In addition to the measures mentioned earlier, Gucci has hired Kimberly Jenkins, who teaches a course on fashion and race at Parsons School of Design, to serve as an in-house scholar and first responder educating employees on the role that race plays in perceptions of identity, beauty and intrinsic human value.

With education, perhaps people will feel more comfortable speaking up about race. “In Rome and Milan and Paris, I can understand” that no one noticed the blackface, says François-Henri Pinault, the Paris-based owner of Kering, Gucci’s parent company. “The teams are not aware of the sensitivities that were shocked with that product. But we have thousands of people working in America. How come no one raised a finger? How come? It’s our responsibility to make sure they feel comfortable saying, ‘Hey guys, are you sure about that?’ ”

Ensuring that level of comfort in many ways depends on who sits in the seat of power. With the legions of qualified applicants readily available in Italy or France, Pinault says, it’s all too easy to hire yet another white European manager.

“It’s not enough to talk and express and convince,” Pinault says. “We’re at the point where we have to force it.” It’s a similar realization he had when Kering set a goal of gender parity and pay equality by 2025. Thus far, women make up more than half of its company managers.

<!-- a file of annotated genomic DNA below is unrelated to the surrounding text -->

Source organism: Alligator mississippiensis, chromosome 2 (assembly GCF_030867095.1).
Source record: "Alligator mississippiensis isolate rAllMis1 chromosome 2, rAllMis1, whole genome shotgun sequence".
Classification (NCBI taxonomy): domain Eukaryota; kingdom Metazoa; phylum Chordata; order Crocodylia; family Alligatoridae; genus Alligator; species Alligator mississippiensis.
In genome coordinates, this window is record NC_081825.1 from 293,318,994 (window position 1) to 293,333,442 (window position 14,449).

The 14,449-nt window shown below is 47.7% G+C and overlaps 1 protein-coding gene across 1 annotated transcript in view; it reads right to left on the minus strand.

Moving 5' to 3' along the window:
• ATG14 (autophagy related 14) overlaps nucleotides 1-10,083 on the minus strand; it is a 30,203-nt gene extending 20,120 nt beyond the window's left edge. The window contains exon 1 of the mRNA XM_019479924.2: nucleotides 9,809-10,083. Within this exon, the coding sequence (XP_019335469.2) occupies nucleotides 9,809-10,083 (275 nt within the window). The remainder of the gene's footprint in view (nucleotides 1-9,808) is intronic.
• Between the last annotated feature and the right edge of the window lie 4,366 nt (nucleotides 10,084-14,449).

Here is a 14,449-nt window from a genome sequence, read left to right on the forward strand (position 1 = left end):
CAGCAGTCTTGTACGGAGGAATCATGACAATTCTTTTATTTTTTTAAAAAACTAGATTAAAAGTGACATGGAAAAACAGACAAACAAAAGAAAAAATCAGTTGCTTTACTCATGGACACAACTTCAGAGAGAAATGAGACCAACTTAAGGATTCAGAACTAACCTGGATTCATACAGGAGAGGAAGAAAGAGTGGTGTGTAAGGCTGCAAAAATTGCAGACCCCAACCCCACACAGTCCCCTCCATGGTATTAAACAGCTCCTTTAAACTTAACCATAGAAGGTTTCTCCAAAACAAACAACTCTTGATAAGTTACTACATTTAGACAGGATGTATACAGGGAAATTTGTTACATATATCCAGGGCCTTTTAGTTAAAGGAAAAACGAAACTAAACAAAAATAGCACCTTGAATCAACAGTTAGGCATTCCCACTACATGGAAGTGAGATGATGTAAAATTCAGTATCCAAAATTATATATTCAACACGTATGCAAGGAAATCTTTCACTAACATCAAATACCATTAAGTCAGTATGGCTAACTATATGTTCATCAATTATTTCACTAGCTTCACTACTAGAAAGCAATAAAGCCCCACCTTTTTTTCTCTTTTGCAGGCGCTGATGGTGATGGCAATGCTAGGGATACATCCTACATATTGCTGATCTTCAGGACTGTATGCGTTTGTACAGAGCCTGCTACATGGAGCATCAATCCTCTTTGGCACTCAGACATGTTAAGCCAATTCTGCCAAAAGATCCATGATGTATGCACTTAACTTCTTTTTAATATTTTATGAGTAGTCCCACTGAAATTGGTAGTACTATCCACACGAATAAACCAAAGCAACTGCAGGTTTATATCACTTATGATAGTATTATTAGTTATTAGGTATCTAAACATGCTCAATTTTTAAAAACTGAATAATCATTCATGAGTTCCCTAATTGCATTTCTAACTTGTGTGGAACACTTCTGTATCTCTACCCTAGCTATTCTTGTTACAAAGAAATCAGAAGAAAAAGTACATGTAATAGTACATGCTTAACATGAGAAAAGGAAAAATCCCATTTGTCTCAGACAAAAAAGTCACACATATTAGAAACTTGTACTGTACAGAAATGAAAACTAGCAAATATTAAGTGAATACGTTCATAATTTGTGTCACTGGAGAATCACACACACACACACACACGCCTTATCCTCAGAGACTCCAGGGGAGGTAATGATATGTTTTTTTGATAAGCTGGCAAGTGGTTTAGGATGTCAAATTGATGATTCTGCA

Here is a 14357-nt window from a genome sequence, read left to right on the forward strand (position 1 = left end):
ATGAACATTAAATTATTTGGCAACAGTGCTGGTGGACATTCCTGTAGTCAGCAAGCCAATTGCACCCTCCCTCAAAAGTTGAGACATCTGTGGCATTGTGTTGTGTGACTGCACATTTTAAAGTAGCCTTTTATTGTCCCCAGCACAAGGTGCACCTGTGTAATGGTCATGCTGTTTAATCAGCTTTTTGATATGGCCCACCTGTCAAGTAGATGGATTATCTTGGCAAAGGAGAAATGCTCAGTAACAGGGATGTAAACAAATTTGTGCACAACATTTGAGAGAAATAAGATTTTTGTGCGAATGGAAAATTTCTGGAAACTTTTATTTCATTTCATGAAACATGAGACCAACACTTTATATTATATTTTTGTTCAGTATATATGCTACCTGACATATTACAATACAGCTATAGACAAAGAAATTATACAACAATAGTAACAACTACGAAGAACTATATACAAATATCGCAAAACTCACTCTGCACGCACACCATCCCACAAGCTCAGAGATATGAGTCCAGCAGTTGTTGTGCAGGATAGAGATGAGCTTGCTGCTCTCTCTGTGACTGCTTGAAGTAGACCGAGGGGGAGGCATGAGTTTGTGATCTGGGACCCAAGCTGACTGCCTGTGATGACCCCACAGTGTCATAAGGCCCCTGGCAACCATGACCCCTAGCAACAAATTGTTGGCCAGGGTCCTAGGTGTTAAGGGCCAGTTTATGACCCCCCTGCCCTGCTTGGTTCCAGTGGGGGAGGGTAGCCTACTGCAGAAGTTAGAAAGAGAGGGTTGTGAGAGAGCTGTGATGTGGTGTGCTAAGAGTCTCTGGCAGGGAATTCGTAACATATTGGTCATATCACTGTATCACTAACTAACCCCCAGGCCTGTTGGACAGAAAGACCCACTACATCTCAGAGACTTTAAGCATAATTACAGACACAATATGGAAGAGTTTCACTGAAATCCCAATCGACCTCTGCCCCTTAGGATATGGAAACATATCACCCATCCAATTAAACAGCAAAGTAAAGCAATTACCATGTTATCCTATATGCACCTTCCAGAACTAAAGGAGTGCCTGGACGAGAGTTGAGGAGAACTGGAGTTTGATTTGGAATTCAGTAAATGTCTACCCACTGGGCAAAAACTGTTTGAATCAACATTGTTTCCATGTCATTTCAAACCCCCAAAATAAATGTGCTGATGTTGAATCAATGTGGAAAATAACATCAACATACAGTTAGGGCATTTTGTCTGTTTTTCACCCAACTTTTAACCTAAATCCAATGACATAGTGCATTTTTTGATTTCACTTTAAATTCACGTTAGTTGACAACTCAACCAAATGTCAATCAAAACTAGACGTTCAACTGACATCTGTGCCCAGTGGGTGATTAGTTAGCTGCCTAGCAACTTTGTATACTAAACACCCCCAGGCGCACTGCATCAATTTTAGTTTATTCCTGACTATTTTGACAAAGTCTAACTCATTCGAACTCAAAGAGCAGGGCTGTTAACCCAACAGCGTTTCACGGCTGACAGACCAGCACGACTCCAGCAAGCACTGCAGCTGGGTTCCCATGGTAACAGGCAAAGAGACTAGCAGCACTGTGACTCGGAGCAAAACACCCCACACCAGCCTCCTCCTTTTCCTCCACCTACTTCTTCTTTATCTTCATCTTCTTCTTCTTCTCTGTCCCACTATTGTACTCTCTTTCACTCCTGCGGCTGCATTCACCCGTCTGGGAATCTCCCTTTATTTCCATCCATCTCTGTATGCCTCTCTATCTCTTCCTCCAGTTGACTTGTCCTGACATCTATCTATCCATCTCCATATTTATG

When considering potential employees, Pinault says, “Diversity is a skill.”

Much of what Gucci has discussed has been through informal conversations with prominent African American members of the fashion and creative community — but also with those who consider diversity outside of those rarefied worlds. There has been the familiar debate regarding how much diversity, financial investment and communication is enough. But in the era of social media, that is a particularly doomed exercise. The same social media that made Michele’s work go viral and helped turn Gucci into a company with 2018 revenue of more than $9 billion can also be a megaphone for a perpetually disappointed fan. “Whatever you do today, they’re going to criticize,” Bizzarri says. “Some people will say we’re not doing enough.”

They may ultimately choose to walk away from the brand. Others may be drawn to it precisely because of its actions. “We can’t please everyone,” Bizzarri says. Gucci is the sum of its employees. “It’s not mechanical. It’s human.”